HBS Working Knowledg just came in yesterday and has a very long, interesting look at the crisis and the plan in Financial Crisis Caution Urged by Faculty Panel:
"Harvard Business School faculty members, looking at the U.S. financial crisis from a variety of disciplines, urged caution and prudent analysis in a recent panel discussion.Today's Washington Post has an alternative (The Trickle-Up Bailout) which appeals to me and Michael Gerson examines the political failure that was Monday in Too Small for a Big Crisis. David Brooks did his criticizing in Revolt of the Nihilists and I generally prefer Brooks to Gerson, but this paragraph from Gerson is too interesting not to point out:
The discussion titled 'Turmoil on the Street: Fathoming the Financial Crisis' was held September 23."
"My concern right now is that although there's an enormous amount of discussion about the $700 billion, the discussion may not be sufficiently sensitive to the need for reasonable oversight of the financial system. To be sure, there's been a lot of discussion about oversight of Secretary Paulson, and that's a compelling objective. But we haven't seen nearly as much discussion about what this bailout means in terms of the oversight of financial institutions that will be required. We have to be serious and smart about this. If we don’t structure it correctly, the bailout could very well calm the current crisis, but also provoke even greater – and even more dangerous – risk-taking in the future,” said Moss.
But whatever their provocations, pressures and justifications, House Republicans once again revealed the souls of backbenchers -- spouting their ideological purity from atop the ruins of the financial system. The temporary government purchase of bad mortgage debt is not equivalent to the liquidation of the kulaks. Serious conservative thinkers such as Ryan and Cantor, who chose to work within the legislative process, got many of the improvements they sought. But most House Republicans with ideological objections had nothing better to propose and no intention to try. They chose allegiance to abstract principles over practical reality. It is the political philosophy of Samson: Bring down the entire temple to make a political point. In this case, the president, their own congressional leadership, their own presidential candidate and the world economy are now wounded and struggling amid the rubble. I suppose the point is made. But it is a reminder of why Republicans are no longer trusted as the congressional majority.Thomas Friedman's Rescue the Rescue makes clear how this does affect all us all:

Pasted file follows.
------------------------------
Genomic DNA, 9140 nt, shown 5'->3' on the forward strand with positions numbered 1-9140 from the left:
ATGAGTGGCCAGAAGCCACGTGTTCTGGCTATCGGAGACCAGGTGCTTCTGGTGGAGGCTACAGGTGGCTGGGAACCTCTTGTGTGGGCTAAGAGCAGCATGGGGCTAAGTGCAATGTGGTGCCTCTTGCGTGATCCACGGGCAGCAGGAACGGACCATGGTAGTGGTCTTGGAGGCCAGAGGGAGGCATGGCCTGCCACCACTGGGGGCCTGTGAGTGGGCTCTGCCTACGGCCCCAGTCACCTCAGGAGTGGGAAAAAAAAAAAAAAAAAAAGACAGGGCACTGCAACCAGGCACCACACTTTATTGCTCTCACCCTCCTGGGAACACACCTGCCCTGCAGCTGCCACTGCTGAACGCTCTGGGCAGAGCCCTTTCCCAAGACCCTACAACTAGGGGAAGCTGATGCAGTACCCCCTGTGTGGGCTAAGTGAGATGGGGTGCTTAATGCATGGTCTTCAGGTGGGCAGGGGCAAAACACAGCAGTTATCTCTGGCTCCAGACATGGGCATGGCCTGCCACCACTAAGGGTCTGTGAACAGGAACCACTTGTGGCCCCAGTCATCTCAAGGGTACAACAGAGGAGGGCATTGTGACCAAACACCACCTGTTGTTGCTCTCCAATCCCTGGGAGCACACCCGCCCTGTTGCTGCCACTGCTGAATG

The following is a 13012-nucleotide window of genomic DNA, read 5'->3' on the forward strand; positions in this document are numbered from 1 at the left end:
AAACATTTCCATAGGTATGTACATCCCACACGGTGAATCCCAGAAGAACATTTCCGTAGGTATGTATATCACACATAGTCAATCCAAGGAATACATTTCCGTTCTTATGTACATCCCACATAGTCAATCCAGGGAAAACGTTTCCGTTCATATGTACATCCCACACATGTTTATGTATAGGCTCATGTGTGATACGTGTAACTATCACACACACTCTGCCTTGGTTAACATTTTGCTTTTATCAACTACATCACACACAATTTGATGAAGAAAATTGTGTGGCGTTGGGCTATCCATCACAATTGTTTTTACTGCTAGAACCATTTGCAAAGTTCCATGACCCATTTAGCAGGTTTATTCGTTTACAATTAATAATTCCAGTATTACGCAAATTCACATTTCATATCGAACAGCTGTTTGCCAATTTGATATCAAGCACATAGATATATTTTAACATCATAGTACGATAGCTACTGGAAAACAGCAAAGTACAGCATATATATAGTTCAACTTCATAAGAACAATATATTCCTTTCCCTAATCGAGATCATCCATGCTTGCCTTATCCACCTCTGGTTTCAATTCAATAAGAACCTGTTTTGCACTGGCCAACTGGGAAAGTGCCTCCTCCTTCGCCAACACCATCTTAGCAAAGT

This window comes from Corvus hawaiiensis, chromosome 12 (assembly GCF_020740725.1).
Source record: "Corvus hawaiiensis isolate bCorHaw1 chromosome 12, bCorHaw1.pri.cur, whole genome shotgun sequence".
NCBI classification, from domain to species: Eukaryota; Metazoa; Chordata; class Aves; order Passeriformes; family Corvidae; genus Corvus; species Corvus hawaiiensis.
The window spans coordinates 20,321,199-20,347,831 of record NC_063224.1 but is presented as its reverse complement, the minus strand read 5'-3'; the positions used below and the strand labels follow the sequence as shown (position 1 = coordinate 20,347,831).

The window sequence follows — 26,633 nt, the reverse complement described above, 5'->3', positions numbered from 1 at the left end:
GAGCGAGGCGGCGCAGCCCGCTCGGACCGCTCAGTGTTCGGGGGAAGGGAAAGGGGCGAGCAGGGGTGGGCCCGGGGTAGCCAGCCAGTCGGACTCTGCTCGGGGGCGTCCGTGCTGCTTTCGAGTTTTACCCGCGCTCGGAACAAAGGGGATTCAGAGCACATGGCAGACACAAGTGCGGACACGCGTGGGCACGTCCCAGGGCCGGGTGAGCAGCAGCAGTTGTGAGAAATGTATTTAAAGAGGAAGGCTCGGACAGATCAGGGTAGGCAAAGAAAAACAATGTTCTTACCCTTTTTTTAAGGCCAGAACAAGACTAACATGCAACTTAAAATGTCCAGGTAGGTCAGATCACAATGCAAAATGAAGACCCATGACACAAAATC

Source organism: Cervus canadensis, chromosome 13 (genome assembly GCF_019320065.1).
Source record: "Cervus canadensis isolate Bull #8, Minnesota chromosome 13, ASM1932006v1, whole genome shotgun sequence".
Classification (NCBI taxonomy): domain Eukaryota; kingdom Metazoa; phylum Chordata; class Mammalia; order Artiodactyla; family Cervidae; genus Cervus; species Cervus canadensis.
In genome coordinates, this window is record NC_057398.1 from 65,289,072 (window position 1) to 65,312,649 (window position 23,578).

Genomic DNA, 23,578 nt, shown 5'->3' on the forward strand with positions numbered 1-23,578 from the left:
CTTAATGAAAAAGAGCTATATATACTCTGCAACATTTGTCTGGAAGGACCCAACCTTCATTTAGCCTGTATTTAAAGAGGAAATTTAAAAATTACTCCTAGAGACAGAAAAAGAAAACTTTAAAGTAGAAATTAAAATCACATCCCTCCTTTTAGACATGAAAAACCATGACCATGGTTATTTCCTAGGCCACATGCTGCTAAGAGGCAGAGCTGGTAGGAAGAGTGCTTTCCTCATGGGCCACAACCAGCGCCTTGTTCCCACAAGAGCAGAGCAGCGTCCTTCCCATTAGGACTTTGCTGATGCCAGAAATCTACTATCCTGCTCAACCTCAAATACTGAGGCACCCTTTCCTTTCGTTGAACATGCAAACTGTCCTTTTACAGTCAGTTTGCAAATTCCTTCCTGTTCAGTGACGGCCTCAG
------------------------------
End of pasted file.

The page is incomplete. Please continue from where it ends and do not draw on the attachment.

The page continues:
One of my wife's sisters works for A.I.G. and her job is in doubt. I am happy to see Obama doing a bit more to explain what is going on. Here is another point in his favor: he knows when to shut up and let others do their jobs:Well, you say, “I don’t own any stocks — let those greedy monsters on Wall Street suffer.” You may not own any stocks, but your pension fund owned some Lehman Brothers commercial paper and your regional bank held subprime mortgage bonds, which is why you were able refinance your house two years ago. And your local airport was insured by A.I.G., and your local municipality sold municipal bonds on Wall Street to finance your street’s new sewer system, and your local car company depended on the credit markets to finance your auto loan — and now that the credit market has dried up, Wachovia bank went bust and your neighbor lost her secretarial job there.
I am learning a lot from Paul Krugman's blog. Even for those who do not like his politics (which is not me), can learn some economics there."You'll recall that when Sen. McCain suggested he would suspend his campaign and we would go to Washington, it created sort of a flurry of media," he said. "But, what we didn't see is the kind of focus on just getting the job done that was necessary. That's why I've deliberately tried to stay behind the scenes in the work that I have done."